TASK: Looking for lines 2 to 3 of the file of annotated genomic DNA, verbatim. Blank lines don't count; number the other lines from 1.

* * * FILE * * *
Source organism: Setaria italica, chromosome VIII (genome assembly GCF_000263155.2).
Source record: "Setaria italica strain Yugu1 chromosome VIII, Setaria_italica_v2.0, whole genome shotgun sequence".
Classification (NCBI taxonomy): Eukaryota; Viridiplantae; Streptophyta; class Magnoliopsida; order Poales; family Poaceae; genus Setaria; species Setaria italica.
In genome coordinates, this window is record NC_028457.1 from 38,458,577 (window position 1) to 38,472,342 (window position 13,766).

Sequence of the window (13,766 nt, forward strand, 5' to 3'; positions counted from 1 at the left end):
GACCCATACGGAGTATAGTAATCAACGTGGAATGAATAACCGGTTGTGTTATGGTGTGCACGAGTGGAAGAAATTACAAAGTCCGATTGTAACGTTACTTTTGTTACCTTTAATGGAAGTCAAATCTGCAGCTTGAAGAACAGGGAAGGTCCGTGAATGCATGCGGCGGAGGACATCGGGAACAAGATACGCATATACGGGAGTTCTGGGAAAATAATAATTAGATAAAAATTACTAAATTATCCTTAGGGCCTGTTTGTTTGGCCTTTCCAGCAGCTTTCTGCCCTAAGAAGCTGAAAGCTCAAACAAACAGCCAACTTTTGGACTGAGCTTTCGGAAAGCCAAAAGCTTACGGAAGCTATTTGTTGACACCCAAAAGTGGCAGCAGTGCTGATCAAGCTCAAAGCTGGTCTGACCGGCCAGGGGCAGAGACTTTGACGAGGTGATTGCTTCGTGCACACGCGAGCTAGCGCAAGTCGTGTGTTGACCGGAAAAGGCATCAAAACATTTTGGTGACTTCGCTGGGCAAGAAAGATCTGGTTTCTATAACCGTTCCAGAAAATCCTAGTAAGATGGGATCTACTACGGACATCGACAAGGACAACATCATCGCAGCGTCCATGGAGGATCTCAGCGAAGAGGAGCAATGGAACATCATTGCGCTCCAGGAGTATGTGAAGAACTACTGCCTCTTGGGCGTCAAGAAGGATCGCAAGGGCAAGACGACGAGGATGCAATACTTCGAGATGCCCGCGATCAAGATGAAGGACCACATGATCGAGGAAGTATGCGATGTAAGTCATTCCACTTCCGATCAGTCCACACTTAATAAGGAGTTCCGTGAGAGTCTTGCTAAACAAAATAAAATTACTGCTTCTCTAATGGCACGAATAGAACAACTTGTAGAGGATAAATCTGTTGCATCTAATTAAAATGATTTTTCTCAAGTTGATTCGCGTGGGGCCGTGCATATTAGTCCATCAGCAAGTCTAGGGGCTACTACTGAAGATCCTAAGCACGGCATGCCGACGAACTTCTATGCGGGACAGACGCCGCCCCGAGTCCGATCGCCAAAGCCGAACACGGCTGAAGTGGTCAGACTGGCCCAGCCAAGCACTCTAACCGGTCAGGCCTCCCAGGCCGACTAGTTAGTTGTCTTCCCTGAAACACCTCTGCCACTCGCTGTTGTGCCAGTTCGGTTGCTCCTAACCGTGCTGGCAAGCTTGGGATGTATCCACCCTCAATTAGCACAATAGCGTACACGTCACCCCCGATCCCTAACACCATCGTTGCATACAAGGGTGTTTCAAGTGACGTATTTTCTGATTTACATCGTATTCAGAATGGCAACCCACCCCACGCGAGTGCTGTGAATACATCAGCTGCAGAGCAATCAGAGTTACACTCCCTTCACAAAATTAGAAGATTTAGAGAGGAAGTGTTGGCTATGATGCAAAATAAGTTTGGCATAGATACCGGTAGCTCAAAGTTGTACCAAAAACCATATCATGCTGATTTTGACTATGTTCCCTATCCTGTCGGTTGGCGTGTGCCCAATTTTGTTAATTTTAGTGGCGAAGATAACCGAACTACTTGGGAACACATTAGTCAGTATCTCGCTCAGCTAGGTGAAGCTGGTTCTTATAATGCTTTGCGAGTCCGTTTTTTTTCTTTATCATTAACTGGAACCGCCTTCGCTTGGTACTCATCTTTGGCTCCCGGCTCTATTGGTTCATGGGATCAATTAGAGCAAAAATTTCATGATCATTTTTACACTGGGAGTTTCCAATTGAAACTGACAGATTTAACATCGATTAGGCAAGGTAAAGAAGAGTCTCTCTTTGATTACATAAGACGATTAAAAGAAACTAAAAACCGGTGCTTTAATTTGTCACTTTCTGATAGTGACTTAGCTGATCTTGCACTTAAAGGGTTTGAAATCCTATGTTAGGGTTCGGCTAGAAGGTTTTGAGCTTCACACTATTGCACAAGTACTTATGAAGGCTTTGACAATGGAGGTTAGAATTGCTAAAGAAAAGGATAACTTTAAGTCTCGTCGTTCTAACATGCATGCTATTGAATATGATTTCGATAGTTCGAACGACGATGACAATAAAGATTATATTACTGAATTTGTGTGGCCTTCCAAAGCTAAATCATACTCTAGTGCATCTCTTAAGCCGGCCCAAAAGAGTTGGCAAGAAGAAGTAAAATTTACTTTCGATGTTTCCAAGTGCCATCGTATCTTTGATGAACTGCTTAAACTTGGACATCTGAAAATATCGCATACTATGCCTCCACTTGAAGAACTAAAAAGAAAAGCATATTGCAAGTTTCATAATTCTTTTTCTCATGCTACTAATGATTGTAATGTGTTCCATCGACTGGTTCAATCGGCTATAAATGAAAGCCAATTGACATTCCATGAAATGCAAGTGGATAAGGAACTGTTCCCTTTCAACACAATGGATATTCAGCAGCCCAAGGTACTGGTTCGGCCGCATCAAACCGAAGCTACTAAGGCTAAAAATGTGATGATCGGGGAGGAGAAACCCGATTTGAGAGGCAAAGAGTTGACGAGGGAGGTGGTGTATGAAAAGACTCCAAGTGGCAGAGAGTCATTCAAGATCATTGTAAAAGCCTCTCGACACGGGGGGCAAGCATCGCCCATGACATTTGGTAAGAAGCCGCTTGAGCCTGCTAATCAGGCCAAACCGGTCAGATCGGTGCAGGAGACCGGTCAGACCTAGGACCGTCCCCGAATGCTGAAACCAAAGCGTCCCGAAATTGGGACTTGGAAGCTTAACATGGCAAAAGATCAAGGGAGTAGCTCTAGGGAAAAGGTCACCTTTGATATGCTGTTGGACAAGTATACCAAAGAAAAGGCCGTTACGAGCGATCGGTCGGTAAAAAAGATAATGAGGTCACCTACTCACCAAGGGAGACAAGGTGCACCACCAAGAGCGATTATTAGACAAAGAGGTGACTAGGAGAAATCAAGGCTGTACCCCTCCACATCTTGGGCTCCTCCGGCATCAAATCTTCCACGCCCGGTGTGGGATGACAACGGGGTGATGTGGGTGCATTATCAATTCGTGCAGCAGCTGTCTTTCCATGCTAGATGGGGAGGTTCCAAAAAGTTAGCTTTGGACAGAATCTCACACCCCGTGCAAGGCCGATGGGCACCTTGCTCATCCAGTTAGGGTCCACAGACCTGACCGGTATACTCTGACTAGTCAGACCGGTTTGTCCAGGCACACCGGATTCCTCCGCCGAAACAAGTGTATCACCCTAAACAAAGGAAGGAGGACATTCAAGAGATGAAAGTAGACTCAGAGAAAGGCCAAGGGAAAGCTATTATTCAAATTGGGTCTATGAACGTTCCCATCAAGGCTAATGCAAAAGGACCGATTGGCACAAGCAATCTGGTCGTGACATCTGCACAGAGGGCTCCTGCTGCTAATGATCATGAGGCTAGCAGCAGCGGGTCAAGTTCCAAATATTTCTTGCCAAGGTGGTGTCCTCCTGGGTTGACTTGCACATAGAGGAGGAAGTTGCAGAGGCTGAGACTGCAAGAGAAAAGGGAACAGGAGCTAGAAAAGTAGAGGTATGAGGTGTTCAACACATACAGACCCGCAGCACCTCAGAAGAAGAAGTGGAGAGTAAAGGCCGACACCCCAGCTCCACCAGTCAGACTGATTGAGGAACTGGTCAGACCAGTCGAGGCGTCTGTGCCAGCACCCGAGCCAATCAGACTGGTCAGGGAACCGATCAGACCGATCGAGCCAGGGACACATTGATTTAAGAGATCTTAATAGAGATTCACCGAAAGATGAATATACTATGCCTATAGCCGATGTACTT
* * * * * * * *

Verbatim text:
Source record: "Setaria italica strain Yugu1 chromosome VIII, Setaria_italica_v2.0, whole genome shotgun sequence".
Classification (NCBI taxonomy): Eukaryota; Viridiplantae; Streptophyta; class Magnoliopsida; order Poales; family Poaceae; genus Setaria; species Setaria italica.